This is an instant hit. Reminiscent of "anybody" in the African Giant album. There's a saccharine quality to it. Almost like it was designed to hold your hand or waist and lead you into dance and eternal enjoyment. "When you dey whine, you dey do me science"; One could say the producer went back to listen to "Anybody", tweaked it and made a few improvements.
The sax and the percussion on "Science" blend nicely, laced with the soft guitar, but the wind instruments stood out. One of the party jams on the album.
3. Cloak and Dagger
This is a piece of funky music with an uptempo beat. The most anticipated collaboration on the album. Burna Boy's versatility came to play in the chorus and the hook. Shows how he has improved his vocals over the years. Crispier, compared to the gravelly tenor on the Outside LP. J Hus flow was fluidy and steamy - carrying energy.
This track exudes the braggadocious of a true African Giant. Burna Boy vaunts his greatness and a reminder that he's been doing it for ages via, kilometre; He sings, "I don tey for the game Shina Peters"; This allusion and understanding of his greatness underscores what African Giants depicts, for someone whose confidence is palpable and almost infectious. He is sure no one else is better at music, at least none of his contemporaries are. "Oya come make I give you the gist (gist,) when's the last time somebody did it like this? (this)..."; An infectious jam. Immediately very likeable.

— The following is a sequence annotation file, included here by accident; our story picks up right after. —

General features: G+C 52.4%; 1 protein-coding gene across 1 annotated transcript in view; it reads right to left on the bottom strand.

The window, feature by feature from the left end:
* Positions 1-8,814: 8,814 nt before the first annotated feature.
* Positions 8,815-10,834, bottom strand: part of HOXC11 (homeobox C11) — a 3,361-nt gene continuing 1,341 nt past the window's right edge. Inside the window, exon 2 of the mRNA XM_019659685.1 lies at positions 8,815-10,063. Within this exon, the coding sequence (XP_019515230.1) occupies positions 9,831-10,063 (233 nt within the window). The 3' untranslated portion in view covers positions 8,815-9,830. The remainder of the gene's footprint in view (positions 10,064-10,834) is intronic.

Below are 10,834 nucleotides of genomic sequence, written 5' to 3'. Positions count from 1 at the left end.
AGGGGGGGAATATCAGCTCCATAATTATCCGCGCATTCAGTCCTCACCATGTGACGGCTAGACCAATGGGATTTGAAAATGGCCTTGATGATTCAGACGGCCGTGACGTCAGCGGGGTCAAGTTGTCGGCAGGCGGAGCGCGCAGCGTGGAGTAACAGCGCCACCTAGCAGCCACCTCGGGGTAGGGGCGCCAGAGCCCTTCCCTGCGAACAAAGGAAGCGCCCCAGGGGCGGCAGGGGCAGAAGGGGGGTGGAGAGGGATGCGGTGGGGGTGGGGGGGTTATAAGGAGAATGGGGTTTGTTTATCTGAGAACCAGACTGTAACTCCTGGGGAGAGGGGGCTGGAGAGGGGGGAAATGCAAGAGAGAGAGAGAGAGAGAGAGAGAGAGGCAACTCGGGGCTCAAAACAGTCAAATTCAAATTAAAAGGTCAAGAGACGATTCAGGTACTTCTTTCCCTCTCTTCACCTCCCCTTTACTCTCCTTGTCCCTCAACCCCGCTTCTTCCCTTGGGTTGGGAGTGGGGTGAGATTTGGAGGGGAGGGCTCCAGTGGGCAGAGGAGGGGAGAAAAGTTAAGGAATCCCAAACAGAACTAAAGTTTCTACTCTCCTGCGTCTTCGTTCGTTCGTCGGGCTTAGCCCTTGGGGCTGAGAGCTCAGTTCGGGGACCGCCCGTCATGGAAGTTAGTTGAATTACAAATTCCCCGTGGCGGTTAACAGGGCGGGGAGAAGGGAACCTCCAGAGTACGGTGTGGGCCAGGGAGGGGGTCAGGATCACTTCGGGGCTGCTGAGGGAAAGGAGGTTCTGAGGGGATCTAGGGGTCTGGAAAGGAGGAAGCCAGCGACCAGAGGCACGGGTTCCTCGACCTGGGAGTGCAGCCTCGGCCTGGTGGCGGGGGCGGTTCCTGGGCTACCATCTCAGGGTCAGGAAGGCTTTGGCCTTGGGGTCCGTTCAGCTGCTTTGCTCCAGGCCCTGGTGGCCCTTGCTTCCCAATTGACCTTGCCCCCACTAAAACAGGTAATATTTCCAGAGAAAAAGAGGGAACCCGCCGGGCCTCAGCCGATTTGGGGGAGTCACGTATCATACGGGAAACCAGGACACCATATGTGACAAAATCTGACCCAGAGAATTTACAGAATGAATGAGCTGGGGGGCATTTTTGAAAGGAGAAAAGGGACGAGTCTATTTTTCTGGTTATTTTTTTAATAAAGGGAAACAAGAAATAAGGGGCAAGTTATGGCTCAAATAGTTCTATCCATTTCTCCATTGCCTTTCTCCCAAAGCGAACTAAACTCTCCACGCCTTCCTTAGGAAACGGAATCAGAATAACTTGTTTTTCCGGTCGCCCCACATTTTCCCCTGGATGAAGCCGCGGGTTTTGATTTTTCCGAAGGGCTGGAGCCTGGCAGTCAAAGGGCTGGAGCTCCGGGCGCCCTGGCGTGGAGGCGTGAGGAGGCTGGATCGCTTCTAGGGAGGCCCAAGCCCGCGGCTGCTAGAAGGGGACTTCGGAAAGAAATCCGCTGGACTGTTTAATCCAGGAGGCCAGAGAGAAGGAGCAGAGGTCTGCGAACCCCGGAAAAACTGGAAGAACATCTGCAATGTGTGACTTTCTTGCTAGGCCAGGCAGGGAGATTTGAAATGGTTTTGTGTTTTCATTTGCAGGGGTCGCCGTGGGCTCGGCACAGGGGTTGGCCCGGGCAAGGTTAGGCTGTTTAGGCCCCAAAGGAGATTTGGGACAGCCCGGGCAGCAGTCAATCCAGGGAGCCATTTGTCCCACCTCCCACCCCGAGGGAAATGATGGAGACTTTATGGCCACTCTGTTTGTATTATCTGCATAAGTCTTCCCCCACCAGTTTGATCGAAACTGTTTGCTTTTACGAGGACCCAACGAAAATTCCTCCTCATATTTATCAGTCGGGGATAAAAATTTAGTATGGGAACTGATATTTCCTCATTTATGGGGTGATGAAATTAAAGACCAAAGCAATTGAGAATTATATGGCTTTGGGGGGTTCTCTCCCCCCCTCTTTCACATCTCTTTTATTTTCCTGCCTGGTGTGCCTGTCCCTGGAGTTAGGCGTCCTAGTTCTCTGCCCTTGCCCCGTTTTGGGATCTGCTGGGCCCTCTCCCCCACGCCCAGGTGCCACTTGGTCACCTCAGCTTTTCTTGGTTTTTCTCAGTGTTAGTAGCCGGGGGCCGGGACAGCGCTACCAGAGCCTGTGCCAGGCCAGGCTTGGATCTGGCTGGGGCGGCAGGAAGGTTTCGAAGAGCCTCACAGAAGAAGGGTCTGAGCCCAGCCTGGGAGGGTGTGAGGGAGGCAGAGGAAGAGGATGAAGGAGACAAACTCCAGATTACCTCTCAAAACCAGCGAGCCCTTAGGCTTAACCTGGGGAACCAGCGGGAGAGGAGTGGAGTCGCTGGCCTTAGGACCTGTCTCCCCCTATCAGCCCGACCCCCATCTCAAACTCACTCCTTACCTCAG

This song pierces through you and you begin to lose consciousness in the rhythm and consequently lift your legs, and your hands and finally baptize your whole body into the rhythmic beats and the idyllic voice that suits it.
Burna tried his falsetto here and it's commendable. The song is laced with guitar ticks and distant reggae horns.
What's a Burna boy album without a piece of socially conscious music? The intro to this song is everything - gives the theme of the song, a song specially made to expose the ills of his city. A double-kick beat carried through with brass instruments.
Burna's deep baritone slowly unveils an assertion that every Nigerian resident today can relate to, especially if you live in Port Harcourt.
7. Last Last
Burna Boy’s brilliance at making a post-heartbreak song like this danceable while evading your mind away from the pains is magical. A sampled track from Toni Braxton "He wasn't man enough" led through by an underlying sound of a guitar.